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Welcome to the New Lantern blog. Our goal is to shine light on leading innovators and creative artists, and how your business can learn and profit from them. Companies large, medium, and small can benefit from employees who think more creatively. New Lantern may be just the source of inspiration your company needs to spark more innovative products, services, and processes.


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New is Good, Old Can Be Better

Posted by on January 23, 2012 at 8:35 pm

“New and Improved.” “Newly Renovated.” “New Leadership Team.” “New, Faster 4G.” “New, Better Tasting Formula.”

In today’s fast-paced frenetic world, the term “new” is losing its luster. Everything is “new.” Every “new” product is higher in Omega fatty acids, easier to use, more feature-rich, or is bigger than the previous model.

The humorous television advertisements that show a customer’s smartphone as obsolete the moment after she purchases it is not far from reality.

Of course “new” is not new in the world of business and marketing. For decades, businesses have been peddling their products and services as “new” in an effort to lure customers. And for decades, market research has supported this notion.

Yet, I may be bucking the trend here, but I’m willing to step out on a limb to say that “old” has never been better positioned to make a comeback.

Sure, when it comes to products, customers will likely want to shell out the most dinero for the newest versions. However, when it comes to business, there may be opportunities to embrace some of the “old” ways of doing things that could lead to greater sales, higher margins, and happier shareholders.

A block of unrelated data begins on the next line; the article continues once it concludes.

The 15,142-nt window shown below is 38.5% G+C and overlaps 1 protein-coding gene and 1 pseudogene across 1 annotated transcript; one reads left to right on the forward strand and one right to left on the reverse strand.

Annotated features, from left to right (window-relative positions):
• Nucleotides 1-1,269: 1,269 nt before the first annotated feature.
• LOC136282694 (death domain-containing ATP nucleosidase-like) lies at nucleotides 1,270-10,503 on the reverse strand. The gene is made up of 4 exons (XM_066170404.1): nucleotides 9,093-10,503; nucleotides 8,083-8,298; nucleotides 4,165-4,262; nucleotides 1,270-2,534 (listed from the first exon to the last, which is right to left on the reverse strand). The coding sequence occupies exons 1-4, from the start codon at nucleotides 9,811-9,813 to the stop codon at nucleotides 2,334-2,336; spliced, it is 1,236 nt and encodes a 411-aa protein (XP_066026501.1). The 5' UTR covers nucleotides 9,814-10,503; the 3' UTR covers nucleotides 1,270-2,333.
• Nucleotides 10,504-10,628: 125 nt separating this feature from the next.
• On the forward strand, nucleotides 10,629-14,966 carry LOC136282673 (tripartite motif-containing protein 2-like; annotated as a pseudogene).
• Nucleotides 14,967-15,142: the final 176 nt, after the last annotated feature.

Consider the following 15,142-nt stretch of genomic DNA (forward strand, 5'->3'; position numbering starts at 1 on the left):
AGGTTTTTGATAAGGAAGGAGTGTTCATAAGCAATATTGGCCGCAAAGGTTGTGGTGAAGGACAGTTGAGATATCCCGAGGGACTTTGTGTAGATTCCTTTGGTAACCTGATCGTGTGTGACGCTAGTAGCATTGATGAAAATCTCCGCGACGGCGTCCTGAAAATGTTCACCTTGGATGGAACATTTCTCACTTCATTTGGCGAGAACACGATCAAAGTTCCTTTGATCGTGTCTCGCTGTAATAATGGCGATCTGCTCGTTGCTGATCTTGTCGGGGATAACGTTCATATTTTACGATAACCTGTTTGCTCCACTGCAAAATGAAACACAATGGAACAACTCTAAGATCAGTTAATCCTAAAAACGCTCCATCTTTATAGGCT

Take talent for example. Routinely, companies bring in new, fresh talent and work them hard over the first few years. This is the classic management consulting firm model. Newbies are cheaper, more apt to work longer hours, malleable, and come with less personal baggage like child care or parental care. What’s not to like?

There’s a time and place for new talent in any company. However, I would argue that the best deal and greatest value these days may be with the older and more mature cohort. Cheaper is not always better. And with personal baggage comes experience and valuable perspective. And malleable sycophants are definitely not the recipe in my book for improving your company’s productivity.

Companies should not simply look at employees as units of labor, but as a valuable resource that should be mined and nurtured. A team made up of at least several more mature team members is likely the team that will not repeat past mistakes.

And most importantly, a team member that is willing to speak up and challenge the status quo in a constructive way – based on years of experience – is better positioned to add value to the bottom line, not take from it.

So look around you and embrace the old. Not every time, but when it is wise to do so. This newfound wisdom may be just the ticket for your company to compete in the new global marketplace.